ABC News 24: what does it cost? The ABC has released the true cost of its 24 hour continuous news service in response to an FoI request made under the YouCommNews system. The total cost of the Continuous News Centre from its launch in 2006 until the end of last month  is $25.37 million dollars. The breakdown in costs is:

  • 2006    $330,119
  • 2007    $883,686
  • 2008    $857,020
  • 2009    $3,906,015
  • 2010    $8,283,589
  • 2011    $11,105,208

The big lift in costs last year and this year coincides, of course, with the launch of the ABC News 24 channel, which was the main focus of the FoI request. The 2011 costs relate only to the period until 31 March. However, those parts of my request that relate more directly to the true cost of ABC News 24 have been refused. (Read the full text of the ABC’s response here.)

Yesterday I telephoned ABC FoI officer Judith Maude to negotiate over her refusal to release information about the true cost of ABC News 24 on the grounds that it was a voluminous request. I expect to hear back after Easter, and will keep you posted. — Margaret Simons of YouCommNews

Front page of the day. The honour goes to the UK’s Halifax Courier, which duly reports that Will’s and Kate’s Royal wedding coincides with the big day of three local couples. After all, all news is local…

Why didn’t WikiLeaks reporting earn a Pulitzer? NY Times didn’t submit

“It’s not every year that classified histories of two wars and massive troves of diplomatic secrets appear in America’s newspapers. So it may have surprised some to read through the list of Pulitzer prizes Monday and see no mention — among the winners or even the finalists — of WikiLeaks’ revelations. But WikiLeaks wasn’t dissed by the Pulitzer judges. In fact, the New York Times, which dominated WikiLeaks coverage in the US, never submitted its reporting on WikiLeaks for the prize.” — Forbes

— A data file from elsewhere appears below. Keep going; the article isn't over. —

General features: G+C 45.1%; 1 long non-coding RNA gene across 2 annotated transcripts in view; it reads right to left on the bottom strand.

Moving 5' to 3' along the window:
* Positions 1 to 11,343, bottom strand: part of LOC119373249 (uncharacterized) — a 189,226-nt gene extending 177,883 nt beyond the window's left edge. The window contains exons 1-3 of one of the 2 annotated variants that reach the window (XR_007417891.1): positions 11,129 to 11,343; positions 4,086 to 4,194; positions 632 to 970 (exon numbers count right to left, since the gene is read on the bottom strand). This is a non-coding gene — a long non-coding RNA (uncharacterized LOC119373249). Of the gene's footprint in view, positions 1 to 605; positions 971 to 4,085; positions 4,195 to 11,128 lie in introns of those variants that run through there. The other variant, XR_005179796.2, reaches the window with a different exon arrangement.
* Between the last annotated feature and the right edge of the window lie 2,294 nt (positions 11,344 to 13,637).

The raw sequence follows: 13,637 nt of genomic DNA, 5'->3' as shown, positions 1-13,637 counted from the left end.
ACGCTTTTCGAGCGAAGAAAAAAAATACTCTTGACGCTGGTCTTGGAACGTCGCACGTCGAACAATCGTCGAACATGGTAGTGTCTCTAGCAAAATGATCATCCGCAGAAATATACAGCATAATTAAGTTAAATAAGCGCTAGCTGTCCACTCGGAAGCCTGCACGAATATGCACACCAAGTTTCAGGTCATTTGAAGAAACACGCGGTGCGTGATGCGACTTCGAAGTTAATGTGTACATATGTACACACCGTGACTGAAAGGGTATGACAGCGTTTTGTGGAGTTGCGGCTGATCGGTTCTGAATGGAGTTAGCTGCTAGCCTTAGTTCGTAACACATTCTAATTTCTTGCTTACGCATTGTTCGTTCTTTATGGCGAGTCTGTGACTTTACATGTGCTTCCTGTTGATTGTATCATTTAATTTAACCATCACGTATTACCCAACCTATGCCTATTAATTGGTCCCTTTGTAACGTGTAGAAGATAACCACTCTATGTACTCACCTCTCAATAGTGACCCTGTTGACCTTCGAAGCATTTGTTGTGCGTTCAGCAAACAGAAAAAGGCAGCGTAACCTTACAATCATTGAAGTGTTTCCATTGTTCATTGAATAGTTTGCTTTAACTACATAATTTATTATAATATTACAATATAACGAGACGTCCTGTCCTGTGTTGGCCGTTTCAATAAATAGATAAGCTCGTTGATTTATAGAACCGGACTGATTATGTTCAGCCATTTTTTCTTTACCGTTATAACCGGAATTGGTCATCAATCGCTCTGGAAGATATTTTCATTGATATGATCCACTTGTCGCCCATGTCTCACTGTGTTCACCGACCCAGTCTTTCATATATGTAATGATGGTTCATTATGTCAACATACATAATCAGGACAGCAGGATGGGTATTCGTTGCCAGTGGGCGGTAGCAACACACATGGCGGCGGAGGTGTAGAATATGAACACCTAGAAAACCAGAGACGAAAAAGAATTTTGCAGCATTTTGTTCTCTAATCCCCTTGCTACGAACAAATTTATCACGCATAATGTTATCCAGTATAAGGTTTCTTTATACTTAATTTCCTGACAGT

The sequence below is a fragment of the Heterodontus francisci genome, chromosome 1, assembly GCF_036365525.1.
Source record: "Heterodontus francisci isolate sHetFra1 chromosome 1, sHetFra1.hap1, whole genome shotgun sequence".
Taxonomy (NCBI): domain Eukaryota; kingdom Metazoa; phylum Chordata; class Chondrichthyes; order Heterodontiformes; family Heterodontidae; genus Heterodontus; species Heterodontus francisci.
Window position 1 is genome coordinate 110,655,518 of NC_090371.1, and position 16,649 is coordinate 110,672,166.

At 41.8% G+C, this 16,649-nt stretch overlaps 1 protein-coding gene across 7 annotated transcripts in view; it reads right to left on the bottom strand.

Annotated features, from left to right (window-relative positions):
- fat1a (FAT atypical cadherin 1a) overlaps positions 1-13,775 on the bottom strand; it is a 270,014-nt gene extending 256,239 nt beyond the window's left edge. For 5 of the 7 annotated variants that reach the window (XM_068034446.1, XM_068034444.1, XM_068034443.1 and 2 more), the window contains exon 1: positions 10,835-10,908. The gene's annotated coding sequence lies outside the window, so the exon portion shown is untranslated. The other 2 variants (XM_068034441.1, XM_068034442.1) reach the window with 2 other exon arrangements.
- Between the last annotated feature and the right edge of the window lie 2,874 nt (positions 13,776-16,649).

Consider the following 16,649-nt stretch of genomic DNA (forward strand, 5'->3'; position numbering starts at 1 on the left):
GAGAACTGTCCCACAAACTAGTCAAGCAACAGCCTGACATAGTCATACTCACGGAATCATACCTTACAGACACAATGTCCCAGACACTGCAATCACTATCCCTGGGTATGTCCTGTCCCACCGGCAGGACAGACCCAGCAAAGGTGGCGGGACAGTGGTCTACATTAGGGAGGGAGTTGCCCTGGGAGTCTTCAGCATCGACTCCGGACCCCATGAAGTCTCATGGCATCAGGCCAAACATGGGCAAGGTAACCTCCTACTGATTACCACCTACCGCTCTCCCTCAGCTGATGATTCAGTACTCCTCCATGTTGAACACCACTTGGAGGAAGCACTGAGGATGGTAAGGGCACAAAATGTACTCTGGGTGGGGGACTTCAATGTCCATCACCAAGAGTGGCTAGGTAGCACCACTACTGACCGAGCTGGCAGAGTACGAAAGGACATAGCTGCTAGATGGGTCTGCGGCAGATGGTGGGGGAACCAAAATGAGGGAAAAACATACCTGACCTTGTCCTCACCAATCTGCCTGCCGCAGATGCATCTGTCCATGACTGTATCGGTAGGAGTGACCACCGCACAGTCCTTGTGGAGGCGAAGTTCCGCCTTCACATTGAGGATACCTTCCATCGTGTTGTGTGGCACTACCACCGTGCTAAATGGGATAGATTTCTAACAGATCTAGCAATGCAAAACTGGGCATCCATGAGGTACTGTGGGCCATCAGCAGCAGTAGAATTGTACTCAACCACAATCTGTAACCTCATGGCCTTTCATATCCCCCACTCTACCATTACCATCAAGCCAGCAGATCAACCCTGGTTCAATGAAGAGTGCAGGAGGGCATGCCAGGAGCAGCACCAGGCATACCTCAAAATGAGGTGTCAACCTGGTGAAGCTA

Phone hacking: Ed Miliband calls for inquiry into abuses

“Ed Miliband has become the first political leader to call for an independent review of newspaper regulation and practices after the admission by News International that it hacked into the phones of celebrities and politicians then failed to carry out full inquiries into the wrongdoing.” — The Guardian

Fakes, abuse and a social media storm …

“I am writing about something that today hit regarding the article which actually has this url: That however was far from the url that was tweeted about 6am, where the headline component had been changed offensively and using words I cannot post in a blog with various word restrictions.” — The Independent

News Corp to acquire Formula One

“News Corporation, the global media group, is in the early stages of talks about forming a consortium that would seek to acquire control of Formula One (F1) motor racing, I have learned. Participating in a consortium that would buy F1 is only one of several options that News Corp is examining in relation to the sport, which may come up for sale during the next 18 months.” — Sky News

Qatari govt begins arresting World Cup reporters — 11 years early

“On April 1, sports journalist Christophe Cerf and cameraman Yvan Thorimbert from Radio Televison Suisse were filming “landscape shots” for a report on Qatar’s staging of the World Cup when local flatfoots stopped them, slapped on the cuffs and confiscated their equipment. The reporters were held against their will for almost two weeks and interrogated several times.” — Deadspin

Three social media skills they should teach in journalism school

“I want to share three social media skills that I believe should be part of any journalism school’s curriculum, if it isn’t already.” — 10,000 Words